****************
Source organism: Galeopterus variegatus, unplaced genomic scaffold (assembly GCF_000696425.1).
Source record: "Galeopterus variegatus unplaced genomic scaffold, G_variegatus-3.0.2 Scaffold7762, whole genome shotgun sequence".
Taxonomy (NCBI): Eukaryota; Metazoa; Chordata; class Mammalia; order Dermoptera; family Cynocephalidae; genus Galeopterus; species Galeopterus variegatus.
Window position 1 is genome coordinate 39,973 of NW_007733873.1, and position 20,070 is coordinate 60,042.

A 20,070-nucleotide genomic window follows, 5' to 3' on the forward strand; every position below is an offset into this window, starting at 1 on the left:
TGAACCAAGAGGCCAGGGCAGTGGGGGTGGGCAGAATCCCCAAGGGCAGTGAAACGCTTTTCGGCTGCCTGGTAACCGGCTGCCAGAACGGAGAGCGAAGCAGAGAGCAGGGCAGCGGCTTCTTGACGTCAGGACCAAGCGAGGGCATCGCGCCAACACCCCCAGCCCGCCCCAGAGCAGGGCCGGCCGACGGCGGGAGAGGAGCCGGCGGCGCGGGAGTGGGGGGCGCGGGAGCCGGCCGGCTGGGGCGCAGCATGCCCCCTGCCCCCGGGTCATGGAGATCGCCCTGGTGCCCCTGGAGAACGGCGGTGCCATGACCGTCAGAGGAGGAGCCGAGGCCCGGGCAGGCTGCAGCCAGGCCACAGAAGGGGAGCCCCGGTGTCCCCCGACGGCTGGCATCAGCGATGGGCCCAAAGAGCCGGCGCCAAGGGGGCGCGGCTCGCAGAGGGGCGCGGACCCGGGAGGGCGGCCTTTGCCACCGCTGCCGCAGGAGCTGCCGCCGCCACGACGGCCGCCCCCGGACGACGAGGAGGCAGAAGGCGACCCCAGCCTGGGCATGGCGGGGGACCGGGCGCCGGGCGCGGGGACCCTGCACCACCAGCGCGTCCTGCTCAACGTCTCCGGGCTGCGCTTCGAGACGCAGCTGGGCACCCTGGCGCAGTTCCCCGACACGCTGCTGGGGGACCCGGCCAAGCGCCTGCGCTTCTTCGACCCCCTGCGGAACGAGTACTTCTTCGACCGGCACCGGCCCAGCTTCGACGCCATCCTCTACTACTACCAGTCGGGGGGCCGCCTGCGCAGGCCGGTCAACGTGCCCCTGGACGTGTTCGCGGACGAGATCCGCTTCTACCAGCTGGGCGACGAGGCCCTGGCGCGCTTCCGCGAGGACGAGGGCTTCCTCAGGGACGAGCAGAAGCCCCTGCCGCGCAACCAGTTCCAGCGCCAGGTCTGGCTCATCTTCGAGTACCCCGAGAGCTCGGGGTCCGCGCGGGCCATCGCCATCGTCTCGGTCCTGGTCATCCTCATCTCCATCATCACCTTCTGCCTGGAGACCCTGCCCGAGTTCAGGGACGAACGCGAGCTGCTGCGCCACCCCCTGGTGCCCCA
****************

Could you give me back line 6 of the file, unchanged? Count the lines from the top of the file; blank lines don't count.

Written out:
TGAACCAAGAGGCCAGGGCAGTGGGGGTGGGCAGAATCCCCAAGGGCAGTGAAACGCTTTTCGGCTGCCTGGTAACCGGCTGCCAGAACGGAGAGCGAAGCAGAGAGCAGGGCAGCGGCTTCTTGACGTCAGGACCAAGCGAGGGCATCGCGCCAACACCCCCAGCCCGCCCCAGAGCAGGGCCGGCCGACGGCGGGAGAGGAGCCGGCGGCGCGGGAGTGGGGGGCGCGGGAGCCGGCCGGCTGGGGCGCAGCATGCCCCCTGCCCCCGGGTCATGGAGATCGCCCTGGTGCCCCTGGAGAACGGCGGTGCCATGACCGTCAGAGGAGGAGCCGAGGCCCGGGCAGGCTGCAGCCAGGCCACAGAAGGGGAGCCCCGGTGTCCCCCGACGGCTGGCATCAGCGATGGGCCCAAAGAGCCGGCGCCAAGGGGGCGCGGCTCGCAGAGGGGCGCGGACCCGGGAGGGCGGCCTTTGCCACCGCTGCCGCAGGAGCTGCCGCCGCCACGACGGCCGCCCCCGGACGACGAGGAGGCAGAAGGCGACCCCAGCCTGGGCATGGCGGGGGACCGGGCGCCGGGCGCGGGGACCCTGCACCACCAGCGCGTCCTGCTCAACGTCTCCGGGCTGCGCTTCGAGACGCAGCTGGGCACCCTGGCGCAGTTCCCCGACACGCTGCTGGGGGACCCGGCCAAGCGCCTGCGCTTCTTCGACCCCCTGCGGAACGAGTACTTCTTCGACCGGCACCGGCCCAGCTTCGACGCCATCCTCTACTACTACCAGTCGGGGGGCCGCCTGCGCAGGCCGGTCAACGTGCCCCTGGACGTGTTCGCGGACGAGATCCGCTTCTACCAGCTGGGCGACGAGGCCCTGGCGCGCTTCCGCGAGGACGAGGGCTTCCTCAGGGACGAGCAGAAGCCCCTGCCGCGCAACCAGTTCCAGCGCCAGGTCTGGCTCATCTTCGAGTACCCCGAGAGCTCGGGGTCCGCGCGGGCCATCGCCATCGTCTCGGTCCTGGTCATCCTCATCTCCATCATCACCTTCTGCCTGGAGACCCTGCCCGAGTTCAGGGACGAACGCGAGCTGCTGCGCCACCCCCTGGTGCCCCA